Sean Myles

Researcher

Sean was a DNA Day expert - view videos & learn more at letstalkdna.ca

What is a typical day like for you?

I work primarily at my desk on my computer, reading and writing. But I often run into the lab where the action is happening and talk to my students, postdocs and technicians about what they're up to. I also occasionally get out into the orchards and vineyards to help collect data and maintain our plants.

What is the most enjoyable part of your job?

I love trouble shooting with my students. It is often the case that we get results that are puzzling or difficult to interpret. It's up to us to then decide what step to take so that we can put the puzzle together. This requires not only hard thinking, but also creative thinking too. When we come across a good idea, like a clever way to test a hypothesis, it's a truly great feeling.

What is the least enjoyable part of your job?

Paperwork. Inevitably, there is a lot of paperwork involved in research. I spend a lot of my time applying for money, accounting for how it's spent, and then writing up reports about what I did with the money.

Explain the path you took to get to this job (education, internships, etc.).

I did my undergraduate degree in English literature, but I was more fascinated by science so I took a bunch of science courses. I read a lot of popular books about genetics and evolution, and it is these books that really turned me on to genetics. I then did a Masters degree in Human Genetics and a PhD in the same field. I became interested in grapes and wine when my girlfriend at the time (now my wife) became a professional winemaker. I figured that it would be fun to study the genetics of grapes and perhaps other fruit, and so I pursued this during my postdoc studies and am fortunate enough to be able to do that full-time now.

Who or what was the greatest influence that set you on this path?

I did my first degree in my hometown of Fredericton, New Brunswick, Canada at a small university. I got my degree in English literature, but I desperately wanted to go to grad school and study genetics. I met a man who went to the prestigious Oxford University in England and he took the time to talk to me about my goals. He said: "Why not apply to Oxford?" I thought he was kidding. But I eventually did it. I was accepted and it was the launching point for the rest of my academic career.

What advice would you give others seeking a similar job?

Read broadly. Keeping your eyes out on the periphery of your research field will give you an overview of your own work that is difficult to get otherwise. Fields of science that were once seen as being far apart are now merging together, and having the skills and knowledge to direct big mergers in science puts you in a very exciting place.

How does your job make a difference?

We spray the food we grow with tons of chemicals to ward of pests and pathogens, but we know it's possible to breed new crops that don't require these chemicals. We're trying to figure out how to breed such crops cost effectively and efficiently so that we don't spray as many chemicals in the future.

How do you use science, math and technology in your job?

We have all sorts of cool instruments in the lab to bash up cells, quantify small amounts of DNA and visualize small molecules that can't be seen by eye. We spend most of our time though writing computer programmes to analyse data. This involves learning to read and write various computer programming languages and implementing mathematical equations with them. It may not sound like fun, but it's very satisfying to have your software out there in the world doing good.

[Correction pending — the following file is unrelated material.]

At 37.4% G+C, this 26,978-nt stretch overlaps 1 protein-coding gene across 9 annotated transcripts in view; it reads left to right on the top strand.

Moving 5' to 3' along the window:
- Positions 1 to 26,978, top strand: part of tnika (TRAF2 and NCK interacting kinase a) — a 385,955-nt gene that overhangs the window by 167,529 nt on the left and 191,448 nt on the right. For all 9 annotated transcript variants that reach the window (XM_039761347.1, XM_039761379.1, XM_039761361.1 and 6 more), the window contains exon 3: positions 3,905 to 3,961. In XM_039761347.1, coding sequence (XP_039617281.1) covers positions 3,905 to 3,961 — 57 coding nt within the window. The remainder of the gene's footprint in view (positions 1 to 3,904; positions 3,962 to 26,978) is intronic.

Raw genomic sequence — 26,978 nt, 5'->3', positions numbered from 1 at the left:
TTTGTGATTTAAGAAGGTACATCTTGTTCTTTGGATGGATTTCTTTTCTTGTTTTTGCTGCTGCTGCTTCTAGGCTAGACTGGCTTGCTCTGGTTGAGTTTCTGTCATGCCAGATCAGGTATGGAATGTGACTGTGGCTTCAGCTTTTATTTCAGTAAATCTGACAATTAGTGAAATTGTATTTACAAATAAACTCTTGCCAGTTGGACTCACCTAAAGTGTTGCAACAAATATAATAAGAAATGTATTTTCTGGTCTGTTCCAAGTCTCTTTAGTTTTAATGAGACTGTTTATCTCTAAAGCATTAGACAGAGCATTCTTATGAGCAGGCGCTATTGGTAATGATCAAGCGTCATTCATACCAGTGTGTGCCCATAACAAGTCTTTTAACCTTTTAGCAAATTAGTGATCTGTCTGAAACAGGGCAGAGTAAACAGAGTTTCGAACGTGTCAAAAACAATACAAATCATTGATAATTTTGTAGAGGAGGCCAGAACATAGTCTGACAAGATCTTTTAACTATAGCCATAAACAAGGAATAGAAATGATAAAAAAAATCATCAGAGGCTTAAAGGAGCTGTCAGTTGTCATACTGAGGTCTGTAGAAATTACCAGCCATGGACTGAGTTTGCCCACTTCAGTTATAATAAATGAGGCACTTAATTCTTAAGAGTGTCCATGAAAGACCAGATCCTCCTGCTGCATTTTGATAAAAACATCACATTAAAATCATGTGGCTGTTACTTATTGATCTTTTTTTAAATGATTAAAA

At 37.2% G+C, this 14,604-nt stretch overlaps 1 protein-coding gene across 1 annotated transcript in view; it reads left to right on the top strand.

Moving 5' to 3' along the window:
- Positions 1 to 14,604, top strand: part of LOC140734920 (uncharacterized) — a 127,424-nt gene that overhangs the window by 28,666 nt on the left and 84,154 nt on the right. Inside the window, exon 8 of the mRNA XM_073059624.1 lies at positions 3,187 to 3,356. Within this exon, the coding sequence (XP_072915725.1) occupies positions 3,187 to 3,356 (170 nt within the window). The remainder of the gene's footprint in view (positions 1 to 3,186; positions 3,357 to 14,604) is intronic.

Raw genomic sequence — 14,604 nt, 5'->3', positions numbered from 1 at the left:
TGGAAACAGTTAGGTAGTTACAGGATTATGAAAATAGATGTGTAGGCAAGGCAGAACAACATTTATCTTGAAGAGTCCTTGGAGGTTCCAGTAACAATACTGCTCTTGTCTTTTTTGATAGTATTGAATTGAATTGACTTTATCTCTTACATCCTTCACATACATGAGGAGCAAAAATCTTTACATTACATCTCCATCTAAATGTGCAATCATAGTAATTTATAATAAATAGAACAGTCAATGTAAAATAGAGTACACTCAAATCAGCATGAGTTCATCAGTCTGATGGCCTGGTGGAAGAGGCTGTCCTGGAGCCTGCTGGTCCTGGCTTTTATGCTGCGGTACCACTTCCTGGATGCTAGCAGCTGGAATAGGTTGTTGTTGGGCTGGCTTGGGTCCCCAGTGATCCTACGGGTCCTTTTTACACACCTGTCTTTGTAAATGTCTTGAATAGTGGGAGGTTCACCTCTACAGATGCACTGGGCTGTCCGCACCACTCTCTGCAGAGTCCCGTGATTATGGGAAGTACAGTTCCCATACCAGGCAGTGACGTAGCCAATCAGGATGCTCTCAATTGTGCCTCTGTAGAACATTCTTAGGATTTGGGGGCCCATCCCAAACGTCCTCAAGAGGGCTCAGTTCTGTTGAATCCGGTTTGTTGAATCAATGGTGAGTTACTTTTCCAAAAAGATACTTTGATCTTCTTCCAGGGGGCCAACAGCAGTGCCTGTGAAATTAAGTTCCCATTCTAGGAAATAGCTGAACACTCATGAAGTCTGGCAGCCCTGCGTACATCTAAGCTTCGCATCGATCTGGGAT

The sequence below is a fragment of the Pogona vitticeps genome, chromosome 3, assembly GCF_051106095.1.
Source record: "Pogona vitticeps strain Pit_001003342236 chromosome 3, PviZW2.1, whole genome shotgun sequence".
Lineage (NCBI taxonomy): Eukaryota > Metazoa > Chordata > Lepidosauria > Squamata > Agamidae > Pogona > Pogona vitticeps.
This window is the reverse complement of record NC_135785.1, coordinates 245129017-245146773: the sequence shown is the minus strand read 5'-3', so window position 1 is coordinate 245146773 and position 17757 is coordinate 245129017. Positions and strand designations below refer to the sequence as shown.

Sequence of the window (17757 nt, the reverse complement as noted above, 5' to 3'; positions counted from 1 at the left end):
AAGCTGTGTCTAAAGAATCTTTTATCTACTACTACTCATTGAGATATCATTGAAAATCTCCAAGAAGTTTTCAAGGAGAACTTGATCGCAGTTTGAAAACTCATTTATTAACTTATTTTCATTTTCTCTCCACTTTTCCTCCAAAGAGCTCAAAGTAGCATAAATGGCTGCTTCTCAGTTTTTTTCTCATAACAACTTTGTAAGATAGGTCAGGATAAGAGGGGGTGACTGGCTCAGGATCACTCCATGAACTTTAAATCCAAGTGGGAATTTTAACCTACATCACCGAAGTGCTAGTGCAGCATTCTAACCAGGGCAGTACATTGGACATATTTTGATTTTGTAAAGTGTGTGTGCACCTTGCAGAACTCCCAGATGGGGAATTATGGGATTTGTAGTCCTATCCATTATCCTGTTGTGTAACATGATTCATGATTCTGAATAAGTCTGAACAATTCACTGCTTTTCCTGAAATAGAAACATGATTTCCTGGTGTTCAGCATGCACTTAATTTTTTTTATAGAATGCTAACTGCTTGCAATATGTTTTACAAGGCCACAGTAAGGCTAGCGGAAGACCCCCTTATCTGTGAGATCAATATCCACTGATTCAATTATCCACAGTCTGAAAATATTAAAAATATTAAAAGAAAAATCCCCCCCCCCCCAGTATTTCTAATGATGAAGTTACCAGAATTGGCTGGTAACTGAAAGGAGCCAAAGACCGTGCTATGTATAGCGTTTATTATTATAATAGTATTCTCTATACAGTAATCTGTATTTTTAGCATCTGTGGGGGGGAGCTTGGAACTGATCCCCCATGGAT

Is there one course you wish you had taken in high school but didn’t? Why?

I wish I had taken car mechanics. I know nothing about my car and how it works and I could save a lot of money if I did.

What makes this job right for you?

I like to read and write, but I also enjoy interacting with enthusiastic young people with great ideas. Most importantly, I like to answer questions. Being a researcher is one of the few jobs that pays you to figure out something new about the universe. I have a lot of freedom and I feel very fortunate to be able to do what I do.

What's the most bizarre or silliest thing you’ve ever done in this job?

We made YouTube videos of the lab and what we do. We thought we'd get a lot of hits, but that's not really the case. You can check them out here!

What activities do you like to do outside of work?

I like going swimming in lakes and oceans with my family. We also like to do day trips on our bikes. We travel to wine regions too and taste all of the fabulous diversity that grapes have to offer.

You just won $10 million! What’s the first thing you’d do?

Put it in the bank and get back to work.

CurioCity Careers

We hope you enjoyed learning about this great STEM career! The information in this career profile was provided by this individual especially for CurioCity. We hope it helped give you a sense of what this type of job is really like.

Let’s Talk Science is pleased to provide you with this information as you explore future career options. Many careers require a background in science, technology, engineering and math (STEM). Even jobs that don’t use specific STEM concepts on a day-to-day basis benefit from the skills gained through a study of STEM. People with a STEM background are very much in demand by employers across all career sectors. If you would like to learn about more careers that have a STEM connection, visit http://www.explorecuriocity.org/careers.



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